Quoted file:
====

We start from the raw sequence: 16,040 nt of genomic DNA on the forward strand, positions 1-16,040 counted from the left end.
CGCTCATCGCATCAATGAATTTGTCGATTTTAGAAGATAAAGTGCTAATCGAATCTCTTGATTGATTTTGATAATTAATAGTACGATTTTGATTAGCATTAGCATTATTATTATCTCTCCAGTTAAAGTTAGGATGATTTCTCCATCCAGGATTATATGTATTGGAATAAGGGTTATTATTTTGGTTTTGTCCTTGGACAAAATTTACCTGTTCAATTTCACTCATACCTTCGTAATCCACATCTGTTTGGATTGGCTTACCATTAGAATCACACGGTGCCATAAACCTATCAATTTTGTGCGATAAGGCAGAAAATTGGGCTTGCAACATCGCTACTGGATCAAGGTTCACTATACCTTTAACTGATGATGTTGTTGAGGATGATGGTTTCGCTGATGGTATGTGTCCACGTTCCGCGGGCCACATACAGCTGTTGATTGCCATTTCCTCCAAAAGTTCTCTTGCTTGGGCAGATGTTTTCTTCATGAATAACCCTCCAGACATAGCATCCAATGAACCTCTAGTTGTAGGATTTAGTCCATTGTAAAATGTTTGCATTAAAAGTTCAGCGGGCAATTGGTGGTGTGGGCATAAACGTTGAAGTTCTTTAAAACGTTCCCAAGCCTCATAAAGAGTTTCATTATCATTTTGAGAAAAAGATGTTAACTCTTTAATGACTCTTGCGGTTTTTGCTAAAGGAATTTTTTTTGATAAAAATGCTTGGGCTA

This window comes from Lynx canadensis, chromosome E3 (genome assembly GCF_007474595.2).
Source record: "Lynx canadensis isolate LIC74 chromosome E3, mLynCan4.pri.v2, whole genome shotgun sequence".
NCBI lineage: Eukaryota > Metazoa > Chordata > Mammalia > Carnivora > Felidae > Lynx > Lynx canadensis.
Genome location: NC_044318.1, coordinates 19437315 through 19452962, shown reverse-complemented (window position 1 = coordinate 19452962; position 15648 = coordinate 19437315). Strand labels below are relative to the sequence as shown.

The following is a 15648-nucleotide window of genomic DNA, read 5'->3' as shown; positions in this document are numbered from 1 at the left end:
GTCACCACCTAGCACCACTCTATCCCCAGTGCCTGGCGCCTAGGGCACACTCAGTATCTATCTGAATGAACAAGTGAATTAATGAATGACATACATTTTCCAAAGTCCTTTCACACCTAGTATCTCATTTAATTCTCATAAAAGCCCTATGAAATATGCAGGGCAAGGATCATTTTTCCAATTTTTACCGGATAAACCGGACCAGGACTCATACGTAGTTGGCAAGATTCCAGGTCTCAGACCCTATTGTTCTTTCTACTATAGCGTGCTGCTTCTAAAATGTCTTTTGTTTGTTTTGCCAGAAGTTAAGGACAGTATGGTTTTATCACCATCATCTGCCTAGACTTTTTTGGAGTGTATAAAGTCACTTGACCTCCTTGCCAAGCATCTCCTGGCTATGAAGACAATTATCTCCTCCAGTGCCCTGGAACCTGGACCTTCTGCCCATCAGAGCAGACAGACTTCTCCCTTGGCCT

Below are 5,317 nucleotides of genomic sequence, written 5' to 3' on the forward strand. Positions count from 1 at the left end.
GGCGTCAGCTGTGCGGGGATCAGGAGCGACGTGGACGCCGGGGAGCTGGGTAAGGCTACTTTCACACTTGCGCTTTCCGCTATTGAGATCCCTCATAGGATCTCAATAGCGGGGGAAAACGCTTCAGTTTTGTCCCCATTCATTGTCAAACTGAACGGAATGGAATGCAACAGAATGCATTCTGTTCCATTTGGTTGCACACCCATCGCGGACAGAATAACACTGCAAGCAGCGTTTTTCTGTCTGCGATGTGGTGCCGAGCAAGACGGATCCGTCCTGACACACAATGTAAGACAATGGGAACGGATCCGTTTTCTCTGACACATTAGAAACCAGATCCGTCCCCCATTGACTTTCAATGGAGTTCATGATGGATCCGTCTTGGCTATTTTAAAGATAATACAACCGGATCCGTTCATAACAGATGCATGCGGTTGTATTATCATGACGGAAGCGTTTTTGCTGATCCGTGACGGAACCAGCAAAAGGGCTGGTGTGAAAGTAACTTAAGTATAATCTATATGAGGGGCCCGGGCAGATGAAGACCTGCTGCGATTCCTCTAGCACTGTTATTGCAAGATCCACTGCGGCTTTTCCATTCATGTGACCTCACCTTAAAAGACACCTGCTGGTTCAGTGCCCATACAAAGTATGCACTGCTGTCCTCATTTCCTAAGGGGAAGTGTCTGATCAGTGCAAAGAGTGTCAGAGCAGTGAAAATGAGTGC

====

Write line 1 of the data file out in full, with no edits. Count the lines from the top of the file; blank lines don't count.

We start from the raw sequence: 16,040 nt of genomic DNA on the forward strand, positions 1-16,040 counted from the left end.